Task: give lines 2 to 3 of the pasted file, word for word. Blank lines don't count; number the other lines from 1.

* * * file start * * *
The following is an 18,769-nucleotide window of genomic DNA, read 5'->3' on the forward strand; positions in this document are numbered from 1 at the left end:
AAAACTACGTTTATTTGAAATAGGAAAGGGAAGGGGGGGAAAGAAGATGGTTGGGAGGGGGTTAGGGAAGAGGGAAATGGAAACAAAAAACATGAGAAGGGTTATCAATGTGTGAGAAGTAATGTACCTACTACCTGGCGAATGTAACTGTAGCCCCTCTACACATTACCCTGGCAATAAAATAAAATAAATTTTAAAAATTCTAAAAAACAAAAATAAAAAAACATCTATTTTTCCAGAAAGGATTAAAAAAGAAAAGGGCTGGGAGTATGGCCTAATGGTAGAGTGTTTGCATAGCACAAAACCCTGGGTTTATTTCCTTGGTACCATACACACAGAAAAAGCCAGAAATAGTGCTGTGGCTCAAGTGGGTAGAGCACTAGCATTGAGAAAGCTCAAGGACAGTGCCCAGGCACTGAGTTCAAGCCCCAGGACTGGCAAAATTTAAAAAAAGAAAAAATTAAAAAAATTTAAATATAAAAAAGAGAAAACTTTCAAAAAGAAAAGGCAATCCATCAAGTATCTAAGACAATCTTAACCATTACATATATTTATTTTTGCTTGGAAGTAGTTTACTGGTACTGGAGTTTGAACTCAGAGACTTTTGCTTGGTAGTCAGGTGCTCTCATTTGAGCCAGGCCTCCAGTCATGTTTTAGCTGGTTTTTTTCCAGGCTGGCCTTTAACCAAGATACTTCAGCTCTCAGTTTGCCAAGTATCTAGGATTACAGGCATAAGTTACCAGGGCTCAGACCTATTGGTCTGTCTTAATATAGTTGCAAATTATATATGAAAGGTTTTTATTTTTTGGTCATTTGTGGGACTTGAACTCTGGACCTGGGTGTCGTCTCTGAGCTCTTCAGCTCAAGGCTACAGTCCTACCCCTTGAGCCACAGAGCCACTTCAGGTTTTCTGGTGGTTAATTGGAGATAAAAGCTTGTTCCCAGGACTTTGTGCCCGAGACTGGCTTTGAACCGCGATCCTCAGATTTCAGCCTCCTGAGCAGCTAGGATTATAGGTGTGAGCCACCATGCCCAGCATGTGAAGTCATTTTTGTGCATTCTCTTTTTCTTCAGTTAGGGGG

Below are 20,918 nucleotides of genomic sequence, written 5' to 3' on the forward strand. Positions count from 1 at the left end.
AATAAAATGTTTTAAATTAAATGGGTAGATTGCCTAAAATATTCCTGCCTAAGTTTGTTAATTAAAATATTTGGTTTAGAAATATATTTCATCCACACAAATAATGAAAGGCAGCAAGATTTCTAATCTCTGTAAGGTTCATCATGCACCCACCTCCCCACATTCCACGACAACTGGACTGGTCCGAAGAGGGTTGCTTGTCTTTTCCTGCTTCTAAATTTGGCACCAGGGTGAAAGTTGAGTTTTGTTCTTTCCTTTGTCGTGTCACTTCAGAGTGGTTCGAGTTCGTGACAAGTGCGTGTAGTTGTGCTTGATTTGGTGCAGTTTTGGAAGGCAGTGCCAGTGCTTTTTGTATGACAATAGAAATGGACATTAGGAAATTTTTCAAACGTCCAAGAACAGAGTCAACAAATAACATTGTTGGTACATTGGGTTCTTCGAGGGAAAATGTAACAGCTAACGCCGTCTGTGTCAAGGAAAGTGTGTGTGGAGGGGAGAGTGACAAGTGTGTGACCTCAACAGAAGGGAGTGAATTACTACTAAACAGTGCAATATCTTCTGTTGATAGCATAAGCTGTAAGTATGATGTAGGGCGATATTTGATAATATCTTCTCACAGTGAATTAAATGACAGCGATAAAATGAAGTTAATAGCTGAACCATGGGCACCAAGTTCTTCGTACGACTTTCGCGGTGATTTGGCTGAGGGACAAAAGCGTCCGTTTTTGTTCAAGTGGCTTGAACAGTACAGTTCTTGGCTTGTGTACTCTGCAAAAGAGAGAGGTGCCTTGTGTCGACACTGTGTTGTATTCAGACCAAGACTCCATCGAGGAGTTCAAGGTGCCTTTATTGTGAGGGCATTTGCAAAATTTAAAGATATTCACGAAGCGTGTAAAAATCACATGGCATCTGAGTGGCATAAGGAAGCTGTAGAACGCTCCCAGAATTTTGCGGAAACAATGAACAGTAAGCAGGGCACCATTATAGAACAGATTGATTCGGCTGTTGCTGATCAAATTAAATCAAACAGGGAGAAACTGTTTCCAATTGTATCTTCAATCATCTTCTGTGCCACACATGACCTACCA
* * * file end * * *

AAAACTACGTTTATTTGAAATAGGAAAGGGAAGGGGGGGAAAGAAGATGGTTGGGAGGGGGTTAGGGAAGAGGGAAATGGAAACAAAAAACATGAGAAGGGTTATCAATGTGTGAGAAGTAATGTACCTACTACCTGGCGAATGTAACTGTAGCCCCTCTACACATTACCCTGGCAATAAAATAAAATAAATTTTAAAAATTCTAAAAAACAAAAATAAAAAAACATCTATTTTTCCAGAAAGGATTAAAAAAGAAAAGGGCTGGGAGTATGGCCTAATGGTAGAGTGTTTGCATAGCACAAAACCCTGGGTTTATTTCCTTGGTACCATACACACAGAAAAAGCCAGAAATAGTGCTGTGGCTCAAGTGGGTAGAGCACTAGCATTGAGAAAGCTCAAGGACAGTGCCCAGGCACTGAGTTCAAGCCCCAGGACTGGCAAAATTTAAAAAAAGAAAAAATTAAAAAAATTTAAATATAAAAAAGAGAAAACTTTCAAAAAGAAAAGGCAATCCATCAAGTATCTAAGACAATCTTAACCATTACATATATTTATTTTTGCTTGGAAGTAGTTTACTGGTACTGGAGTTTGAACTCAGAGACTTTTGCTTGGTAGTCAGGTGCTCTCATTTGAGCCAGGCCTCCAGTCATGTTTTAGCTGGTTTTTTTCCAGGCTGGCCTTTAACCAAGATACTTCAGCTCTCAGTTTGCCAAGTATCTAGGATTACAGGCATAAGTTACCAGGGCTCAGACCTATTGGTCTGTCTTAATATAGTTGCAAATTATATATGAAAGGTTTTTATTTTTTGGTCATTTGTGGGACTTGAACTCTGGACCTGGGTGTCGTCTCTGAGCTCTTCAGCTCAAGGCTACAGTCCTACCCCTTGAGCCACAGAGCCACTTCAGGTTTTCTGGTGGTTAATTGGAGATAAAAGCTTGTTCCCAGGACTTTGTGCCCGAGACTGGCTTTGAACCGCGATCCTCAGATTTCAGCCTCCTGAGCAGCTAGGATTATAGGTGTGAGCCACCATGCCCAGCATGTGAAGTCATTTTTGTGCATTCTCTTTTTCTTCAGTTAGGGGG

Below are 20,918 nucleotides of genomic sequence, written 5' to 3' on the forward strand. Positions count from 1 at the left end.